ORGANISATIONS increasingly rely on employees who live and work in locations around the globe. From Delhi to Dublin and Tokyo to Toronto, the ability to leverage the right combination of local savvy and global expertise can provide a competitive advantage, writes Mike Klein and Larraine Solomon.
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The ‘work from anywhere’ culture that many of us now enjoy actually has deep roots and a long history in the world of large multinationals. Its practice broadened during the pandemic and will continue to some degree even with some organisations pressuring employees to go “back to the office.”
What this means is that, in many cases, organisations that had 10 corporate offices now find themselves accommodating employees who work out of more than 300 remote locations, with spare bedrooms permanently converted into office spaces.
Ask any conscientious leader for advice on how to align these dispersed employees, and they are likely to mention that a compelling, unified vision, strategy and approach for the long-term success of the business is essential.
But such good intentions do not always align with realities on the ground, particularly when that ground is spread around the world.
Typically developed by a senior team, a ‘corporate narrative’ is often imposed or even dictated across the company, without regard to local conditions and cultural nuances.
Straplines, logos, screensavers and newsletters alert people to top organisational priorities, presented through new, on-brand messages and images. In seeking consistency, many organisations fail to take into account the fact that physical distance and differences in culture can result in misunderstandings, mistrust and a lack of emotional connection, as can conflicting agendas and interests which lurk beneath the surface.
A huge issue is the role of English as a common business language. While English is understood broadly and widely – words and intent can be interpreted very differently by people across the globe. Sometimes, that’s a result of meanings being “lost in translation,” and sometimes, it’s the result of different leaders and managers working to their own understandings and definitions of those priorities and themes.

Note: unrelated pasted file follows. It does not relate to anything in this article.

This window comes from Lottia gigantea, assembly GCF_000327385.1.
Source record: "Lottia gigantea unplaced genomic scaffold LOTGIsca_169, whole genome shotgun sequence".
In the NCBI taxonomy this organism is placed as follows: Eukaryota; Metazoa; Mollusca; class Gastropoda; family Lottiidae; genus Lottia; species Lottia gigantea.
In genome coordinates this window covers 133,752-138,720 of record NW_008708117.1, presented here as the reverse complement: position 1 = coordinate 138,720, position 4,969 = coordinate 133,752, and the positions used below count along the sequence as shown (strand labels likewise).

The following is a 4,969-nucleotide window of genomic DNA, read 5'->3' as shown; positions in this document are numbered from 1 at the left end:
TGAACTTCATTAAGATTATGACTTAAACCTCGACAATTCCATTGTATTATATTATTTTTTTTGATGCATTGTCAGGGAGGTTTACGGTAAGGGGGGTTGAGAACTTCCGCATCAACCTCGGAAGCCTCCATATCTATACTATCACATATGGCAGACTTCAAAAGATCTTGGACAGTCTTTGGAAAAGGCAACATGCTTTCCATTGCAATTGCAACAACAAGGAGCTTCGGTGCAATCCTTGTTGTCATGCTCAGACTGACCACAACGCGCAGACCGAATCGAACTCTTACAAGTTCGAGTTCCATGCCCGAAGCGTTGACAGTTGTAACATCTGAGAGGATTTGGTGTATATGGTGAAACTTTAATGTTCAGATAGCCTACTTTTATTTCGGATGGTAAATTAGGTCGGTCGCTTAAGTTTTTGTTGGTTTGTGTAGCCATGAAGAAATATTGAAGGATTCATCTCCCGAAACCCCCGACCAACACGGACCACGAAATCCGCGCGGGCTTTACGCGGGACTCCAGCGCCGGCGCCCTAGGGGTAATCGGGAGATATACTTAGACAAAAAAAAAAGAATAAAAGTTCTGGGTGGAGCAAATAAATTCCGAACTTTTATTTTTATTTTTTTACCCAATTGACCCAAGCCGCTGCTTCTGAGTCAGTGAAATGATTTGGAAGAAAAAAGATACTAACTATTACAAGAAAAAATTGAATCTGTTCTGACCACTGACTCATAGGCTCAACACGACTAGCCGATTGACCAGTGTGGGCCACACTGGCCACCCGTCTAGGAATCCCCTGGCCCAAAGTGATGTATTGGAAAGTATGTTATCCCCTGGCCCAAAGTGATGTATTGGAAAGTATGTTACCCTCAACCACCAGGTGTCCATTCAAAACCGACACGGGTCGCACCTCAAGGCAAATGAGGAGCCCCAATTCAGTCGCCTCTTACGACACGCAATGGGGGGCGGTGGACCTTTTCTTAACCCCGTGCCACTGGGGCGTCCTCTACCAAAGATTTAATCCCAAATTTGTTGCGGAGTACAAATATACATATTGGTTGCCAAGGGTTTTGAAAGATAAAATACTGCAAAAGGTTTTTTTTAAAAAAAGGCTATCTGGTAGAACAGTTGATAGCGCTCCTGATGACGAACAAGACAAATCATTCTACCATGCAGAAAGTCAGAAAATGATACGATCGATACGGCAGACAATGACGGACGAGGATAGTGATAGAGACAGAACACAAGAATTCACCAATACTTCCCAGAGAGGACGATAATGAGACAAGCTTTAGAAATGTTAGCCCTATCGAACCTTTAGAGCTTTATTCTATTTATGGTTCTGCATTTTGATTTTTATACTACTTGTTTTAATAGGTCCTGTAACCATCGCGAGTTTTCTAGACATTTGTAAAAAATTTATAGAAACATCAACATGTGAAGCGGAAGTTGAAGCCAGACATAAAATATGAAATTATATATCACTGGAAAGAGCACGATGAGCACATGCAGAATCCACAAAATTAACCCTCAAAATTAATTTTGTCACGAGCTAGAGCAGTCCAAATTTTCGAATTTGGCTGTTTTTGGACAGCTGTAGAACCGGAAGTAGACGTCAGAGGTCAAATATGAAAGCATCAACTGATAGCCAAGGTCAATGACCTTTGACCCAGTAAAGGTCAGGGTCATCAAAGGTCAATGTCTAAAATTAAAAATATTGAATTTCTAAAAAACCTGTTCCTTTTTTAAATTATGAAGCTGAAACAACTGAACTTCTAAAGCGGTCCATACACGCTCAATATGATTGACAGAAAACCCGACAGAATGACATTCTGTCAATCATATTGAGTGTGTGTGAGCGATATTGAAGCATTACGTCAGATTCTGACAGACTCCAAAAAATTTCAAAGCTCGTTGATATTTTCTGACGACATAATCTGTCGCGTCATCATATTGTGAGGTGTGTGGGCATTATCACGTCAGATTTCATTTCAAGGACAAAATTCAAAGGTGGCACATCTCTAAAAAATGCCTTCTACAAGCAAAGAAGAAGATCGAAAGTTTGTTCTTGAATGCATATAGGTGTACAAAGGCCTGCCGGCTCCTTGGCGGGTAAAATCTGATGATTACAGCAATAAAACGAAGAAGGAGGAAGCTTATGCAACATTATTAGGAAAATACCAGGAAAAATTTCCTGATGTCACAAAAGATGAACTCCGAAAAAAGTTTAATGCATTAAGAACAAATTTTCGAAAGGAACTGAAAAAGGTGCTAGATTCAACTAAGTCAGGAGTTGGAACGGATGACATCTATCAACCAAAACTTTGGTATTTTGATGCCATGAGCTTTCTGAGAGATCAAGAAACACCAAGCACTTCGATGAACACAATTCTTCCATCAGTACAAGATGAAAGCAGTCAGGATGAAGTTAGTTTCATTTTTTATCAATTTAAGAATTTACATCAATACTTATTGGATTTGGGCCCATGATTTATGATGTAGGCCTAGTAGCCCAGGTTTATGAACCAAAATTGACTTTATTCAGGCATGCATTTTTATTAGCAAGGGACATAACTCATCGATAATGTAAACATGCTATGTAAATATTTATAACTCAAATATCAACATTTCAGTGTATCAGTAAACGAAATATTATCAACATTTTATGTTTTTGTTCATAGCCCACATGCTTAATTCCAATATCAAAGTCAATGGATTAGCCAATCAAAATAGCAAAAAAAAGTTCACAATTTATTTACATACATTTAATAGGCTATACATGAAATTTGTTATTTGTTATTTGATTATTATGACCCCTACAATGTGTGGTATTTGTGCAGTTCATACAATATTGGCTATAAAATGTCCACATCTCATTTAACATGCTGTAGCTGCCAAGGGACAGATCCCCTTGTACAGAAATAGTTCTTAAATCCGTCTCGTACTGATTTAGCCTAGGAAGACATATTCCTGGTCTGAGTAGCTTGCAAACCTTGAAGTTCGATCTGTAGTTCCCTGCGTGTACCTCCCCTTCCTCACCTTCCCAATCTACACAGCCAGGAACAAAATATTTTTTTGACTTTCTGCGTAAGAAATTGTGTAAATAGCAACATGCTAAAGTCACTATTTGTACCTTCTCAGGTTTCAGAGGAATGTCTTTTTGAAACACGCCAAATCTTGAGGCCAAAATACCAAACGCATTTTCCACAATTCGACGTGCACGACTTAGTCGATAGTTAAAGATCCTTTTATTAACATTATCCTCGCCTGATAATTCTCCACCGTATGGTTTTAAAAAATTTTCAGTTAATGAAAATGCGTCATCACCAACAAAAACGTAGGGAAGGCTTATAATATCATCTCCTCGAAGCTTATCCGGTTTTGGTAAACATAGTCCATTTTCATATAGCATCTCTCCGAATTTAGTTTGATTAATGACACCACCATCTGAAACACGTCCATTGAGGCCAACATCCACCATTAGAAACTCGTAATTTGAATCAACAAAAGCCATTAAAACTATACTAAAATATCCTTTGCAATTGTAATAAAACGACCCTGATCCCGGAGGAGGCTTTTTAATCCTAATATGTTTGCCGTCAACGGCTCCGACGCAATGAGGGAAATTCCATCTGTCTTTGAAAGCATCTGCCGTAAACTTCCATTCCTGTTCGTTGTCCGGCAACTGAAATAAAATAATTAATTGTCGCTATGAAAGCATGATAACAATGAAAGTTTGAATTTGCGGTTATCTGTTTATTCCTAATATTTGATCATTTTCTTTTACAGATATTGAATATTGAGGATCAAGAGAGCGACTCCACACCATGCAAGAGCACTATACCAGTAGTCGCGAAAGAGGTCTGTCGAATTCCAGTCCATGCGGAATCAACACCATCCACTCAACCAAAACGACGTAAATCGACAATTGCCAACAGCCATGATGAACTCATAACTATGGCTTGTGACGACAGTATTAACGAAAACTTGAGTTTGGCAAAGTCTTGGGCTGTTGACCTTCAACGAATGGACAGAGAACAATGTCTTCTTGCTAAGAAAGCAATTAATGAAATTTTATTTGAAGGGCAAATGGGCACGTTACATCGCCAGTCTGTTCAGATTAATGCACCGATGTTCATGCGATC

Creating an environment that inspires global teams to align on global goals and priorities can be challenging when national languages and local management agendas come into play. But with conscious focus and a willingness to surface issues honestly, business outcomes will improve. Here are seven tips that will make a difference:
1. Test understanding of the key terms, themes and priorities being commonly used in the business. By asking people to share their own views of organisational priorities and their own definition of the word used to reinforce them, it becomes possible to identify gaps that need to be addressed.
2. Help all employees to connect with the real purpose of the organisation – something larger than their local business. People who understand how they are making a difference to the business, their colleagues, customers and local communities are more likely to try new things, make surprising contributions and tackle even the most difficult problems. To the extent to which there’s a gap between what local employees and global leaders see as the organisational purpose, this approach can help address that gap.
3. Enable ‘global’ planning. Use language that speaks to the head and the heart. Inviting teams to create a local story, be a part of local goal-setting and term clarification, and contribute to the planning process will help to unify cross-functional teams.